I like to watch

ABCNews says that there is a 70% chance that Mt. St. Helens will erupt within days, and they should know. They’d already posted the results from tonight’s debate this morning. Though they’ve since taken down the article, apparently they had posted something several hours ago.

Anyway, if you want to stay on top of the mounting pressure at St. Helens (which last blew its stack, by the way, on my 7th birthday), you can just bookmark the VolcanoCam page and check it between visits to the real-time traffic map site to see how the seismic activity might impact your commute.

Doing my duty to save our language

In this week’s Savage Love, Dan mentioned that after a visit to NPR’s The Next Big Thing, he was challenged with resurrecting a few words that have fallen into obsolescence. Although they were all perfectly fine words, my personal favorite–and the one that I can see pushing into very relevant usage these days–is kakistocracy (a society governed by its worst citizens).

In fact, I’m going one step further. I bet we would actually find that there will be quite a few posts that would easily fit into the kakistocracy category.

The Dirty Work

Face it. The phone calls are a drag. It’s telemarketing, plain and simple; it’s a politician you’re selling, not magazines or timeshares. And it sucks. It’s wearing and dull. And people are angry. They’ve been called 97 times by 97 different campaigns. They don’t want to talk about their politics to a stranger on the phone. And hell, why should they? As they reminded me repeatedly, it’s their right not to tell anyone how they’re voting. They are right. I can’t argue with them. Also, it turns out, duh, there’s a ton of policy I know f*ck all about.

The hardcore Republicans? Very nice to me. Really nice. Polite. The undecided voters? Totally inscrutable. I’d ask them what issues were important to them in the election and they didn’t know. Are they kidding with that? A bunch of people hung up on me. And I talked to one funny old coot who said this in a slow southern twang:

“I don’t like that Bush. We shouldn’t have gone in there.I fought in WWII. I was 19 years old when I enlisted and I don’t like how we went into Iraq. They’ve been fighting there since time began. And our Lord was there, Jesus was there and they were fighting then and they’re still fighting.” How do you respond to that?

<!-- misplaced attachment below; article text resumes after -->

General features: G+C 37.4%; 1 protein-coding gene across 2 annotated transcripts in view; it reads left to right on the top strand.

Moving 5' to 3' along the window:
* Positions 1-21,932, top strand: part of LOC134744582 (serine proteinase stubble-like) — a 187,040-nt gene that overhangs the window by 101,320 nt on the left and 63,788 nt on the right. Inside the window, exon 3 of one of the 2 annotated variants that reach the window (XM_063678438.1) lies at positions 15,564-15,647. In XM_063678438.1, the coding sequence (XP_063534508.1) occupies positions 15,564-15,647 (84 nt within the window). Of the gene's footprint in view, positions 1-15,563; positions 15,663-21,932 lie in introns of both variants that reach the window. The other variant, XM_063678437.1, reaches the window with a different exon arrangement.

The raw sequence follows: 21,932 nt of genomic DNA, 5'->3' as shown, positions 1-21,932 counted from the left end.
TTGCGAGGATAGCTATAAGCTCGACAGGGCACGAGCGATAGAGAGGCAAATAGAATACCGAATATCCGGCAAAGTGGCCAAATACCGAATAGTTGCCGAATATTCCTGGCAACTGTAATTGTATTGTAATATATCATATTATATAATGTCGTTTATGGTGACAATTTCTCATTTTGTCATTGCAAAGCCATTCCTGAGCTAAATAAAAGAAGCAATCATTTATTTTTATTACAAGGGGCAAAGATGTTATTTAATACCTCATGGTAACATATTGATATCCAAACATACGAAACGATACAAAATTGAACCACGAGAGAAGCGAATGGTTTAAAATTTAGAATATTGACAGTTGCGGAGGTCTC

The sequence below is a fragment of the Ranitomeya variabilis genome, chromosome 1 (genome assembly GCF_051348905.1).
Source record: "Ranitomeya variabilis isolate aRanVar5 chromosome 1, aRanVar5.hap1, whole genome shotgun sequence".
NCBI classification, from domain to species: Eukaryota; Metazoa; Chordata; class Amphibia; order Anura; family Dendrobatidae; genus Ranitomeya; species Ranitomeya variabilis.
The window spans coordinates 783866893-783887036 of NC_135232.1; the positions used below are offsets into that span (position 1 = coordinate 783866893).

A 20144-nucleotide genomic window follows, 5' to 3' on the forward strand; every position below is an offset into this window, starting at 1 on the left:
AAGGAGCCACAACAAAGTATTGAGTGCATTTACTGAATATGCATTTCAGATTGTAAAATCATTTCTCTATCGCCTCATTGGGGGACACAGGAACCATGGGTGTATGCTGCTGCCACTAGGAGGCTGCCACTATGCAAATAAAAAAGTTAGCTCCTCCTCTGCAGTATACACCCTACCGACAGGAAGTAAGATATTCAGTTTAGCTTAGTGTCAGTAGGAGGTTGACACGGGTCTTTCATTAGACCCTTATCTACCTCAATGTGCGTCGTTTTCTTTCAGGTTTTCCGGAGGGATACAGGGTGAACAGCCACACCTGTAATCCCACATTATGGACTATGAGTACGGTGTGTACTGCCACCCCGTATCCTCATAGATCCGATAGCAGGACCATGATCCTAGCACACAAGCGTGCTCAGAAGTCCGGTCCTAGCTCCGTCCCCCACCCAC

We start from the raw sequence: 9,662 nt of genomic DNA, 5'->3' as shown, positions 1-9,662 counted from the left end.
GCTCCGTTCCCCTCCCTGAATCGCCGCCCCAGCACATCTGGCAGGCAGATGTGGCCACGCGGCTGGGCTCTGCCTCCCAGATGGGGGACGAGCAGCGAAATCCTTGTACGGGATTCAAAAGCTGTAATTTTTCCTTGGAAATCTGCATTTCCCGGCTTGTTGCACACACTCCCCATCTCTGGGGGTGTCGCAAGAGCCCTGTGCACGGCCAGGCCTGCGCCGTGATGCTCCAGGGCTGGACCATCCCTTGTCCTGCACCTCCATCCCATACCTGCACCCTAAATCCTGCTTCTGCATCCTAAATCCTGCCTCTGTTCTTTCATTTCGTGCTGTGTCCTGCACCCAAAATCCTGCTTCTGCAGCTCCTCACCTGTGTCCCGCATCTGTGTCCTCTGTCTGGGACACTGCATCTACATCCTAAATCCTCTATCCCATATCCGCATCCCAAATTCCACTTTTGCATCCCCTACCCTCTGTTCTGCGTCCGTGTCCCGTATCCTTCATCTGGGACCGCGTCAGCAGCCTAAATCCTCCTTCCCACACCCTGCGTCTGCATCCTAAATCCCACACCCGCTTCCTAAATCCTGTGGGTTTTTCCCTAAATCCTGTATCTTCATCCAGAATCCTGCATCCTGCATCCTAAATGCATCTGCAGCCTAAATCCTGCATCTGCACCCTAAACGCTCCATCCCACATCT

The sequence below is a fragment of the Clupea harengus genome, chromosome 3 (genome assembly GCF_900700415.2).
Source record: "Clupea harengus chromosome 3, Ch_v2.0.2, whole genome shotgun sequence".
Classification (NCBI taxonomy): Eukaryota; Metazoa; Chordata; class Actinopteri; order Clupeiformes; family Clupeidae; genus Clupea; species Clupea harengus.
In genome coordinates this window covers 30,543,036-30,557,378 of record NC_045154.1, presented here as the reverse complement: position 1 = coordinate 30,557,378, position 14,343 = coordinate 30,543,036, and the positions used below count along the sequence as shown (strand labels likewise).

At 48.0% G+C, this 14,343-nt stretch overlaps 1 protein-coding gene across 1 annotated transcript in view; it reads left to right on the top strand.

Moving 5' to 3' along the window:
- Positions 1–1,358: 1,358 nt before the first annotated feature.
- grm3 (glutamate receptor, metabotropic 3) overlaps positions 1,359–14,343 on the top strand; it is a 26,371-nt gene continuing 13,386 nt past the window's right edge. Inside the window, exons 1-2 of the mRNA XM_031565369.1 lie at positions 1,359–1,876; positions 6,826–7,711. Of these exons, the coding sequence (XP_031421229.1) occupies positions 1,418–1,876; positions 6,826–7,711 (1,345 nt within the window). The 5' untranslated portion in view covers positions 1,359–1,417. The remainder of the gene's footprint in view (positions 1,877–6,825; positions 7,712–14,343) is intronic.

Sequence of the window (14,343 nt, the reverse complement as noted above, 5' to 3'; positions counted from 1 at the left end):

The staffers do the dirty work too, it’s not just the volunteers. the staffer next to me cranked through her list of phone calls while I did mine. What a day. I’m whacked. I must have made a hundred phone calls.

I turned on the radio when I got in to the car. American Pie had just started and I sang along. When I got off the freeway, the huge orange moon was hanging low in the sky. I guess that’s the payoff. The orange moon and “this’ll be the day that I die.”

My family’s favorite wingnut strikes again

Watergate felon and prison convert Chuck Colson is treated like one step down from the Second Coming by many people in my family. So Why Does He Hate America???

We must be careful not to blame innocent Americans for murderous attacks against them. At the same time, let’s acknowledge that America’s increasing decadence is giving aid and comfort to the enemy. When we tolerate trash on television, permit pornography to invade our homes via the internet, and allow babies to be killed at the point of birth, we are inflaming radical Islam.

Radical Islamists were surely watching in July when the Senate voted on procedural grounds to do away with the Federal Marriage Amendment. This is like handing moral weapons of mass destruction to those who use America’s decadence to recruit more snipers and hijackers and suicide bombers.

One vital goal of the war in Iraq, and the war against terrorism, is to bring democracy to the heart of the Islamic world. Our hope is to make freedom so attractive that other Muslim countries will follow suit. But when radical Islamists see American women abusing Muslim men, as they did in the Abu Ghraib prison, and when they see news coverage of same-sex couples being “married” in U.S. towns, we make our kind of freedom abhorrent–the kind they see as a blot on Allah’s creation.

Um, isn’t this traditionally known as appeasement? If Kerry suggested we should avoid irritating Muslim extremists, what would happen?

The scarier thing is how Colson is finding common ground with Jihadi murderers in order to foist his morality here at home. To simplify and personalize this; “Because Osama bin Laden exists, Jay and David can’t get married.”

But wait– I thought when Bush says “They hate us for our freedom,” we are supposed to like freedom. I guess not. Real Americans hate gay freedom. And so does Osama. Which brings me to an epiphany: after all these years of being a wedge issue, it feels kind of good to be a uniter, not a divider.

But wait, here’s how he closes his article: “This makes reversing U.S. decadence an urgent priority, not just for Christians, but for all Americans. If our cultural rot continues unabated, a Talibanized West may no longer be a joke, but grim reality.”

If by “cultural rot” he means “self-righteous convicted felons hijacking our religious and political systems,” I totally agree. Because from where I sit, Chuck Colson is the Mullah-fucking-Omar of our own Christo-Taliban. Frankly, he and his ilk have done a lot more to hurt me over the course of my life than the Taliban, Osama, and Saddam Hussein combined. The hate Colson, Dobson, and Falwell preach is just as dangerous as the filth that flows from any madrassa in Peshawar or Jeddah. It motivates people to hatred in the name of religion and leads to policies that have killed tens of thousands of gays in this country in the past 20 years: AIDS, gay bashing, and the shameful statistic that gay kids are three times more likely to kill themselves. And not a day goes by that I don’t thank God that none of those fates befell me.